Plug-and-Play Solar Panels Might Finally Be Here

In today’s high-tech world, consumers have come to expect things to be ready for use right out of the box. We don’t like long instruction booklets or installation times for our gadgets, and the same is true for our solar panels. Homeowners who have hesitated to invest in a rooftop solar system because it seems to complicated to install will be glad to hear that Westinghouse Solar has launched what it calls the industry’s first plug-and-play system.

The Instant Connect solar panel system eliminates cumbersome panel-to-panel wiring for both residential AC systems and commercial DC systems. Instead, Westinghouse incorporated a set of patented electrical connectors that are integrated directly into the sides of each solar panel—allowing the solar panels to automatically plug together when they are mounted on the roof.

Westinghouse Instant Connect Solar

image via Westinghouse

As you can see from the image above, installing normal solar panels means navigating through hundreds of easy-to-lose parts that must be sourced, carried to the roof and manually assembled. According to Westinghouse, the problem is that manufacturers never viewed a rooftop solar installation as a single complete system. Instead, multiple manufacturers supplied their own components to installers who, until now, have had no other choice but to assemble all of these parts themselves.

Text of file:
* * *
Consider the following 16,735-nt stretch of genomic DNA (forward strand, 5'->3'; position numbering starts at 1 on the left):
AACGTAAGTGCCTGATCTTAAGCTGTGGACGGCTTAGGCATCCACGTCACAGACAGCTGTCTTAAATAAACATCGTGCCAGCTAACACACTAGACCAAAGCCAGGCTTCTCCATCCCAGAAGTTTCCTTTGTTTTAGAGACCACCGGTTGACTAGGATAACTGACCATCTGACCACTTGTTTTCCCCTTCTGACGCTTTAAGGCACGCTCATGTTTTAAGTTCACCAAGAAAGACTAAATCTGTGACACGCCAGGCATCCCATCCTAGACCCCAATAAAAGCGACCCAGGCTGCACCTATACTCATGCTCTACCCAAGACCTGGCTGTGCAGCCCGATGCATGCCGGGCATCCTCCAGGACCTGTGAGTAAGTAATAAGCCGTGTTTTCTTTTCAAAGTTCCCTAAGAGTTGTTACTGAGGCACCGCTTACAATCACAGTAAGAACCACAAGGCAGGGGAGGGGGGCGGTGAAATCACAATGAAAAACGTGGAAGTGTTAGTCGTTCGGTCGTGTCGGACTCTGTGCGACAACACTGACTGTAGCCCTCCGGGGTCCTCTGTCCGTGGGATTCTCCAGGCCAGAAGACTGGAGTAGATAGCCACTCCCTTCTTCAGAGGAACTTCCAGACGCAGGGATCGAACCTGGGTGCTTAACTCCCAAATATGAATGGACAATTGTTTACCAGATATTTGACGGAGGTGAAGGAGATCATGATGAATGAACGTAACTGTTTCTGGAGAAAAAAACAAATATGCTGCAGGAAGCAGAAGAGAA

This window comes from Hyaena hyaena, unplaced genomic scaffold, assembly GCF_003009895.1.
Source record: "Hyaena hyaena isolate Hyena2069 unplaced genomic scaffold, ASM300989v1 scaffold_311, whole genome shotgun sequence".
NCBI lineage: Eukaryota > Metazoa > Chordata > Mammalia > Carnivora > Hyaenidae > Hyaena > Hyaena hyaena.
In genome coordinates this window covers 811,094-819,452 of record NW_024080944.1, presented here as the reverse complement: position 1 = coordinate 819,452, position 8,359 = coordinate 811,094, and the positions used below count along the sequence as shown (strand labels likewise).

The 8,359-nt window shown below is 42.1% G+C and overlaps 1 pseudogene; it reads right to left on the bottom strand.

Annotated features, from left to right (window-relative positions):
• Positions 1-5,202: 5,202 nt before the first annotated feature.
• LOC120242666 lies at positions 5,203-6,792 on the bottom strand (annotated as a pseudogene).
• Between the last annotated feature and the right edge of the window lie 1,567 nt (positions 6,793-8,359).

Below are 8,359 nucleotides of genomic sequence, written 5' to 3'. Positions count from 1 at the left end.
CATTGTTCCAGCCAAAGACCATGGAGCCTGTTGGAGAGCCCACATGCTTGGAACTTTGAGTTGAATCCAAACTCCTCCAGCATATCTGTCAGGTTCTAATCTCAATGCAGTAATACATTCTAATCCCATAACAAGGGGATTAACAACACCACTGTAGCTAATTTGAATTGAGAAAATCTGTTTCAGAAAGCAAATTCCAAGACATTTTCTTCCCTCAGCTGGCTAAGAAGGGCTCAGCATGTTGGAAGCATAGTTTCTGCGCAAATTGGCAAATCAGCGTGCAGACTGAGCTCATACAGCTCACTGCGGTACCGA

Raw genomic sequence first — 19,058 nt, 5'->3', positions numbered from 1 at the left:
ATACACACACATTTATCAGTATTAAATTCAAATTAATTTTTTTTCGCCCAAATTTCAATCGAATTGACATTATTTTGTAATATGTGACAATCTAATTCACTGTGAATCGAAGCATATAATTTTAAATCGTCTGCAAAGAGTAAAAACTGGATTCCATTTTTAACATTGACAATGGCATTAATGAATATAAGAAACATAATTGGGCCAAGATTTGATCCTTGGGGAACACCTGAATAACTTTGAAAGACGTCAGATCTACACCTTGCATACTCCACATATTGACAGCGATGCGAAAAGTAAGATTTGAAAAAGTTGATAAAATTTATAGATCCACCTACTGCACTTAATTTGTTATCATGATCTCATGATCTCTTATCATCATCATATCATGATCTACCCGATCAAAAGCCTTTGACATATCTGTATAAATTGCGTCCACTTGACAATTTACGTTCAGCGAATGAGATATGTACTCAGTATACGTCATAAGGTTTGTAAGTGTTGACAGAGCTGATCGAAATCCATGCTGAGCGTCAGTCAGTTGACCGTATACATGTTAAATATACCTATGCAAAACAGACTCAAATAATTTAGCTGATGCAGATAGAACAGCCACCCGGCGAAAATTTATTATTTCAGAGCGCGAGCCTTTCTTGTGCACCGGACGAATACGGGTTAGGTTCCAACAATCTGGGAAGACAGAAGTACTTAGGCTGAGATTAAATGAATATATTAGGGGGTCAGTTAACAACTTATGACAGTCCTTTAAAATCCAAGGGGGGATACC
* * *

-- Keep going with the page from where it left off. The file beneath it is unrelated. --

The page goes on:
Another disadvantage of the traditional solar system: because of its complexity, it has required a trained solar technician in order to be sure the installation was done correctly. Westinghouse claims that one of the main benefits of Instant Connect panels is that electricians, HVAC contractors and skilled Do-It-Yourselfers can install a system. Moreover, they can start small—with just one or two panels—and easily add onto the system. If my experience with assemble-it-yourself furniture is any indication, homeowners and contractors everywhere will welcome the smaller, simpler plug-and-play system.

Beth Buczynski is a freelancer writer and editor currently living in the Rocky Mountain West. Her articles appear on Care2, Ecosalon and Inhabitat, just to name a few. So far, Beth has lived in or near three major U.S. mountain ranges, and is passionate about protecting the important ecosystems they represent. Follow Beth on Twitter as @ecosphericblog